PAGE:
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Music Contracts & Royalties Defined By: Ty Cohen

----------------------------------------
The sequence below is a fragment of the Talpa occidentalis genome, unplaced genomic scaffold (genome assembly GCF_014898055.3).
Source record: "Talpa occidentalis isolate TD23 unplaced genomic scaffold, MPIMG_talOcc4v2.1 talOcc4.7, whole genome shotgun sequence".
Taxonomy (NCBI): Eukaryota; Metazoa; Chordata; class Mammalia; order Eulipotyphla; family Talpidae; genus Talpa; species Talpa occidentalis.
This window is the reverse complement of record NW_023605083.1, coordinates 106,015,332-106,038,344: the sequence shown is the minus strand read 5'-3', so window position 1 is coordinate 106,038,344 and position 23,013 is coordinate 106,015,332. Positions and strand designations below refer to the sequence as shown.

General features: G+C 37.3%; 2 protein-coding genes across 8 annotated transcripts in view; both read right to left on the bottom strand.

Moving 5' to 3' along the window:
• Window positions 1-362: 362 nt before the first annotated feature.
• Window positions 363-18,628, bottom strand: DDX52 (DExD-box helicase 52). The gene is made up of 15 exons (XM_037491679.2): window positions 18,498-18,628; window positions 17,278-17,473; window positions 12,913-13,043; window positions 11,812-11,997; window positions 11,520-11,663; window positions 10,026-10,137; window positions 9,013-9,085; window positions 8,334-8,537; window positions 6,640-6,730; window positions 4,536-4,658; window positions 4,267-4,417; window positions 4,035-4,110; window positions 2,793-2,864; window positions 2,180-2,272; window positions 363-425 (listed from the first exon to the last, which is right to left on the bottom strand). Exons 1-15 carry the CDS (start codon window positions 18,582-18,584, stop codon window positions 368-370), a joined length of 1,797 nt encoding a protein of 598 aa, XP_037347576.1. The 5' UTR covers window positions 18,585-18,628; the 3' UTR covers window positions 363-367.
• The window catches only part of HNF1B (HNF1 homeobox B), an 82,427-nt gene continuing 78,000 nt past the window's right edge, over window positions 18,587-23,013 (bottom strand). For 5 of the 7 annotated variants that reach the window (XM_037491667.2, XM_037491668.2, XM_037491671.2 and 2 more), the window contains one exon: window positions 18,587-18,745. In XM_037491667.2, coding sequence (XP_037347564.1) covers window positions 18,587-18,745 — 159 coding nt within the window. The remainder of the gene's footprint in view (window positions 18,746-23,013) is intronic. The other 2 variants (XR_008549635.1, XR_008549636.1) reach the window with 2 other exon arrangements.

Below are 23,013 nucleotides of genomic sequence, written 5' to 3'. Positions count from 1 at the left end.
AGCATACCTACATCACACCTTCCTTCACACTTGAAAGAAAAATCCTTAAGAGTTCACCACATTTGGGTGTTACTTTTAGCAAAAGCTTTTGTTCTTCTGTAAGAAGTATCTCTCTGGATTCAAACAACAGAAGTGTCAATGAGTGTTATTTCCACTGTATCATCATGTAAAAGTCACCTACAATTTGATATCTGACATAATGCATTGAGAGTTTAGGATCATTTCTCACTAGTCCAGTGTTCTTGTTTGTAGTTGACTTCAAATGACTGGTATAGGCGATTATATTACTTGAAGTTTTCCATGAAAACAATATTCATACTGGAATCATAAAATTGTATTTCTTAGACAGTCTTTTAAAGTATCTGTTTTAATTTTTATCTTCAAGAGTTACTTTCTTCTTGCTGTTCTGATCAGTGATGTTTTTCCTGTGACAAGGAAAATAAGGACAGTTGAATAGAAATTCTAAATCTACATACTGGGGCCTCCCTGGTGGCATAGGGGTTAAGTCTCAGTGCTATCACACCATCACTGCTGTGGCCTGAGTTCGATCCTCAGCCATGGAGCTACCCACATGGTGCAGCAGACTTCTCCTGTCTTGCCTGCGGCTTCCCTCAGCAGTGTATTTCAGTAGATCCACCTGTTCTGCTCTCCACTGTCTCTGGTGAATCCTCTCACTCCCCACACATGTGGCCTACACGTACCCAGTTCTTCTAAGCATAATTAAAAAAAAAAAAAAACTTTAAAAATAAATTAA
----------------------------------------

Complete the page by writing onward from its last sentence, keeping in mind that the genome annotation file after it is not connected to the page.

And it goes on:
Artists often wonder how their royalties are going to be computed when they sign music contracts. This is truly an important question because basically determines how much money is going to end up in their pockets. Recording contracts are meticulous and somewhat confusing so I will try to explain royalties to you as simple as possible. A band or artist’s royalties are totaled as a percentage of the “suggested retail list price” for the total number of records sold. A general percentage that most artists will find in their music business contracts is anywhere from 7% to 16%. This will obviously depend on who you are and what the expectations are for your record sales. Remember, royalties are the only place you are going to make your money but it is an important part of your contract. Royalty is expressed either as a percentage, a point or in escalations. Escalations suggest that you get a flat rate for up to a certain amount sold. Then your rate would go up if you sell over and above the first amount. Depending on the company you have the music contract with, you may find that your royalties could include a packaging deduction or not include one. If it does not include one then you may find that the royalty price is reduced and then your royalties will be calculated. This is why it is vital that you read and re-read your music business contract before you sign so you completely understand. Keep in mind that there may be a producer’s royalty that you are entitled to take care of from your own royalties. So, let’s say you had a royalty of 13% and the producer’s royalty was 2%, you would only receive 11%. Other than these industry standard deductions, you may see deductions for free goods that might go to wholesalers meaning your wouldn’t receive royalities for these records. Also, promotional records such as those sent to radio stations are not included as well. Keep in mind your royalty account can be charged for any item that is included in signed recording contracts. This is why it can’t be stressed enough that you need to understand every detail of what you sign because it may not be a dream come true after all. So, be careful, don’t be afraid to ask questions and don’t be afraid to seek the help of a professional. About the Author: Ty Cohen, the online music industry's most recognizable voice is the former owner of a successful independent record label, current owner of Platinum Millennium publishing and nation-wide music industry seminar speaker and panelist. He is also the author and creator of over 40 best-selling music business books, reports, courses, audio products and other music industry "How to" resources, that have helped tens of thousands of individuals like you to successfully find their way in the music business. Visit for more information on music contracts, recording contracts & music business contracts./P>